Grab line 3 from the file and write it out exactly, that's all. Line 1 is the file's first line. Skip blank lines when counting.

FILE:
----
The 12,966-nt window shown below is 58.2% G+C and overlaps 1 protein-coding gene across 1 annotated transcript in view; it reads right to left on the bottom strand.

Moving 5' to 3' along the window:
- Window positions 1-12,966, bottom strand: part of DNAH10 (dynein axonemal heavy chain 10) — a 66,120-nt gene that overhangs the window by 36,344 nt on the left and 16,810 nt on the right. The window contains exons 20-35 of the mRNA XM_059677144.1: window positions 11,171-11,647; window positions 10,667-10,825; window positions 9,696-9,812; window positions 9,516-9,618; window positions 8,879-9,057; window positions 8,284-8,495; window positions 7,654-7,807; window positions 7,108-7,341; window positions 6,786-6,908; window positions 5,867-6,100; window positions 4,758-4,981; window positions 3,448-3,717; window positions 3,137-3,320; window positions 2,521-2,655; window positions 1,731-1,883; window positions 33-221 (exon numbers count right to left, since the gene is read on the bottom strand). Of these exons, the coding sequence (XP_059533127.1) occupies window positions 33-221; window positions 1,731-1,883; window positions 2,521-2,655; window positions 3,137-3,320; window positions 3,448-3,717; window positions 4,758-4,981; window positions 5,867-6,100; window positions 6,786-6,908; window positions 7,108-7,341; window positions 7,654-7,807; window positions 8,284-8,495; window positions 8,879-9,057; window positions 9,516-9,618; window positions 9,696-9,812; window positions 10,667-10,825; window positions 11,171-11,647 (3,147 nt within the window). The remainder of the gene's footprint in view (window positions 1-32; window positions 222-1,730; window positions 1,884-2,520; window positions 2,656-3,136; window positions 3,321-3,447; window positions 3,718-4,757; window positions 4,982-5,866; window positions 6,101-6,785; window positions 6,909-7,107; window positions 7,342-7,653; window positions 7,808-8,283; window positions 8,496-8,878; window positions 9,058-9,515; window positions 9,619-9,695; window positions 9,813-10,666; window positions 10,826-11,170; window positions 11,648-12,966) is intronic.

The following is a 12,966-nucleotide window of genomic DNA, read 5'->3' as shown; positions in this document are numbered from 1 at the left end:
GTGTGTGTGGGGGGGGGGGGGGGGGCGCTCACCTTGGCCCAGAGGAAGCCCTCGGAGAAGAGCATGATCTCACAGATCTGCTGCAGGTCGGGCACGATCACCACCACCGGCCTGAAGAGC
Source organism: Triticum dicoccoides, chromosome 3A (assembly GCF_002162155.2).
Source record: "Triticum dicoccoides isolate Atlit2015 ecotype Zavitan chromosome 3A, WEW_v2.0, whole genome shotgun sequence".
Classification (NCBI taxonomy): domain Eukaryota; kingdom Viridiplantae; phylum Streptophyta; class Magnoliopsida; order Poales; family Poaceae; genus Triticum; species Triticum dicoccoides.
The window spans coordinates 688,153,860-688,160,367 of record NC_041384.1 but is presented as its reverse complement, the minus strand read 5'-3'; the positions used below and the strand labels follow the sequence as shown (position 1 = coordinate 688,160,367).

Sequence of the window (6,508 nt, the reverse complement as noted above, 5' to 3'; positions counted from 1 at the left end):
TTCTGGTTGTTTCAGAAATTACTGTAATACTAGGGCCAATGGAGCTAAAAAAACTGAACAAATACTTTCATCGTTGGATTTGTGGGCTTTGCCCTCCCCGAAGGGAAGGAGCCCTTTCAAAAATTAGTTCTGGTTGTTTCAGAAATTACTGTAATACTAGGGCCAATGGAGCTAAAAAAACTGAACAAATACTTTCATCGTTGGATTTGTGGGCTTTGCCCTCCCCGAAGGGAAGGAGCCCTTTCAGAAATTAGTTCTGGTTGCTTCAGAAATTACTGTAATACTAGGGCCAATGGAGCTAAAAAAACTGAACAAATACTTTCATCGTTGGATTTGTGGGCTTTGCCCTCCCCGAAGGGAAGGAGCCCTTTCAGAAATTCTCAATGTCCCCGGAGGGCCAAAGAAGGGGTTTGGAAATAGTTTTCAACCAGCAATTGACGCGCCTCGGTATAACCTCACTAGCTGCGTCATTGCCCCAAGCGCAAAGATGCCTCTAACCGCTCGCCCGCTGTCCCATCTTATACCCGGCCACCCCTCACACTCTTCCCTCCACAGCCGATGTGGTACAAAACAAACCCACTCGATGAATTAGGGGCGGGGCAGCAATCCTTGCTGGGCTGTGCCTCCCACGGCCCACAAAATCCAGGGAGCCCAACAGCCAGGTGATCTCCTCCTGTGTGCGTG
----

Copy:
- Window positions 1-12,966, bottom strand: part of DNAH10 (dynein axonemal heavy chain 10) — a 66,120-nt gene that overhangs the window by 36,344 nt on the left and 16,810 nt on the right. The window contains exons 20-35 of the mRNA XM_059677144.1: window positions 11,171-11,647; window positions 10,667-10,825; window positions 9,696-9,812; window positions 9,516-9,618; window positions 8,879-9,057; window positions 8,284-8,495; window positions 7,654-7,807; window positions 7,108-7,341; window positions 6,786-6,908; window positions 5,867-6,100; window positions 4,758-4,981; window positions 3,448-3,717; window positions 3,137-3,320; window positions 2,521-2,655; window positions 1,731-1,883; window positions 33-221 (exon numbers count right to left, since the gene is read on the bottom strand). Of these exons, the coding sequence (XP_059533127.1) occupies window positions 33-221; window positions 1,731-1,883; window positions 2,521-2,655; window positions 3,137-3,320; window positions 3,448-3,717; window positions 4,758-4,981; window positions 5,867-6,100; window positions 6,786-6,908; window positions 7,108-7,341; window positions 7,654-7,807; window positions 8,284-8,495; window positions 8,879-9,057; window positions 9,516-9,618; window positions 9,696-9,812; window positions 10,667-10,825; window positions 11,171-11,647 (3,147 nt within the window). The remainder of the gene's footprint in view (window positions 1-32; window positions 222-1,730; window positions 1,884-2,520; window positions 2,656-3,136; window positions 3,321-3,447; window positions 3,718-4,757; window positions 4,982-5,866; window positions 6,101-6,785; window positions 6,909-7,107; window positions 7,342-7,653; window positions 7,808-8,283; window positions 8,496-8,878; window positions 9,058-9,515; window positions 9,619-9,695; window positions 9,813-10,666; window positions 10,826-11,170; window positions 11,648-12,966) is intronic.